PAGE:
Sleeping options were boat or shore. For the shore a mattress was taken from the boat and laid directly on the ground, which obviously left you at the mercy of scorpions. Not surprisingly, we mostly opted for the boat, although I think we all tried the shore at some stage. So with five anglers and three Nubians, the boat did get a little crowded. Tim always slept on the shore. It was wonderful drifting off to sleep with the desert sounds broken only by Tim's unbelievable snoring...
March 2000 now, and I have been ferried to the lake from Aswan's smart new airport in air-conditioned comfort, my transfers in Luxor having been handled by Abercrombie & Kent. There to greet me is Tim, who has decided to take time out and join me for the week.
From a land owned by the African Angler at the edge of the lake, we step aboard an enormous barge that Tim has recently purchased. He plans to convert it into a floating lodge but currently it is being used as a pontoon to moor the boats which are not already out on safari. The African Angler now own all their own boats: a fleet consisting of ten fishing boats and four supply boats. Tim proudly shows me the new boat that we are ready to use for the week. Like all the boats, it has been specifically designed and built for the job. The accommodation is excellent, having comfortable twin beds with plenty of space to maneuver between them and bags of room for all your kit underneath. The deck is spacious and clear of any obstructions, with a rail round the outside enabling you to walk right around the boat - so no more gymnastics required whilst playing fish. A permanent rod rack is standard and this latest version has forward steering complete with integral fish-finder. Long-range fuel tanks mean an end to all those stops to siphon fuel (often practised in the past with a cigarette dangling from the lips). And in the evenings you can sort your gear using electric lights, the battery being charged during the day by the outboard. We are also to be accompanied by one of the large supply boats. This not only transports all the food, fuel and equipment but also has a fully fitted kitchen and dining area.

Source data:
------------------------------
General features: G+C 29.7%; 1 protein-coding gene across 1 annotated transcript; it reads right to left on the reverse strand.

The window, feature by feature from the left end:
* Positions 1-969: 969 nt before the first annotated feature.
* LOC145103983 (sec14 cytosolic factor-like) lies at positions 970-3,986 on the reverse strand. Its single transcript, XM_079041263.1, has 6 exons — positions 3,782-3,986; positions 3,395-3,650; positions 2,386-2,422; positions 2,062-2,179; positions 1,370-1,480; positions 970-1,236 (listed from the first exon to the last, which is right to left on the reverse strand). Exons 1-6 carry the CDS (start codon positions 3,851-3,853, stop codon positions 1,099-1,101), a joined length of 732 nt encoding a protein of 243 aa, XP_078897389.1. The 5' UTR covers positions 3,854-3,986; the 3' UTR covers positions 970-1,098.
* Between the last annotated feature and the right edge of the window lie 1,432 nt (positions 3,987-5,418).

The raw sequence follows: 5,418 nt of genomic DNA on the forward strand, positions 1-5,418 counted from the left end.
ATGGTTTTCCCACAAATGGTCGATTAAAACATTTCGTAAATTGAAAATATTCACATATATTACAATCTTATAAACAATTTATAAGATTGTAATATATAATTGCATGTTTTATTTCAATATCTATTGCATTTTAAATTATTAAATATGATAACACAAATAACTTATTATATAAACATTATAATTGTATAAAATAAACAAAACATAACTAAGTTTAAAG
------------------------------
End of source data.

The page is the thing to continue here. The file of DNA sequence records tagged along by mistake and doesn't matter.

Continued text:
Out on the lake, owing to some high winds, the fishing was not at its best. If this is sounding familiar, it has to be said that this is not typical of my trips - on occasions during the intervening years I've experienced some truly spectacular fishing. Sometimes, though, its fun to have to work at it. It's a good test of just how much has been learnt over the years.